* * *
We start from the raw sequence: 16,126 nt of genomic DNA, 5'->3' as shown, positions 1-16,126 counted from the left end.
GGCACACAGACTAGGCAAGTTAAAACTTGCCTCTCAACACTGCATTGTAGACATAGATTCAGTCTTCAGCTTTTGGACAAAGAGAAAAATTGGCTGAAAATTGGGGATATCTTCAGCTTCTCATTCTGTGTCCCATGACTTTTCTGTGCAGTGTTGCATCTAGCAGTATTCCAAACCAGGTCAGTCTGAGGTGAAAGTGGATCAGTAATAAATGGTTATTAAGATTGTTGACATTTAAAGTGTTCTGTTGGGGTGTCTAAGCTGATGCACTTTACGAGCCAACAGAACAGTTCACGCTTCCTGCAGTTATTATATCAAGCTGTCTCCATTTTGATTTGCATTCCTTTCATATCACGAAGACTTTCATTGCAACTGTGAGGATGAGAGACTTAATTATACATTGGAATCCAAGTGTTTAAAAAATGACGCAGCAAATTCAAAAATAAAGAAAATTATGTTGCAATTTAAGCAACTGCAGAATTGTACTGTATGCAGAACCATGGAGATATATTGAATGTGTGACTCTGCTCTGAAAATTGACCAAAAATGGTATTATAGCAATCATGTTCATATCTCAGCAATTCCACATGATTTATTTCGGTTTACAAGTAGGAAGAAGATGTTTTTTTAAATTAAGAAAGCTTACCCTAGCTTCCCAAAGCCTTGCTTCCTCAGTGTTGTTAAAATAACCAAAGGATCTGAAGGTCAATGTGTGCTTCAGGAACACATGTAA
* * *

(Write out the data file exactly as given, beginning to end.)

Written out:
We start from the raw sequence: 16,126 nt of genomic DNA, 5'->3' as shown, positions 1-16,126 counted from the left end.
GGCACACAGACTAGGCAAGTTAAAACTTGCCTCTCAACACTGCATTGTAGACATAGATTCAGTCTTCAGCTTTTGGACAAAGAGAAAAATTGGCTGAAAATTGGGGATATCTTCAGCTTCTCATTCTGTGTCCCATGACTTTTCTGTGCAGTGTTGCATCTAGCAGTATTCCAAACCAGGTCAGTCTGAGGTGAAAGTGGATCAGTAATAAATGGTTATTAAGATTGTTGACATTTAAAGTGTTCTGTTGGGGTGTCTAAGCTGATGCACTTTACGAGCCAACAGAACAGTTCACGCTTCCTGCAGTTATTATATCAAGCTGTCTCCATTTTGATTTGCATTCCTTTCATATCACGAAGACTTTCATTGCAACTGTGAGGATGAGAGACTTAATTATACATTGGAATCCAAGTGTTTAAAAAATGACGCAGCAAATTCAAAAATAAAGAAAATTATGTTGCAATTTAAGCAACTGCAGAATTGTACTGTATGCAGAACCATGGAGATATATTGAATGTGTGACTCTGCTCTGAAAATTGACCAAAAATGGTATTATAGCAATCATGTTCATATCTCAGCAATTCCACATGATTTATTTCGGTTTACAAGTAGGAAGAAGATGTTTTTTTAAATTAAGAAAGCTTACCCTAGCTTCCCAAAGCCTTGCTTCCTCAGTGTTGTTAAAATAACCAAAGGATCTGAAGGTCAATGTGTGCTTCAGGAACACATGTAA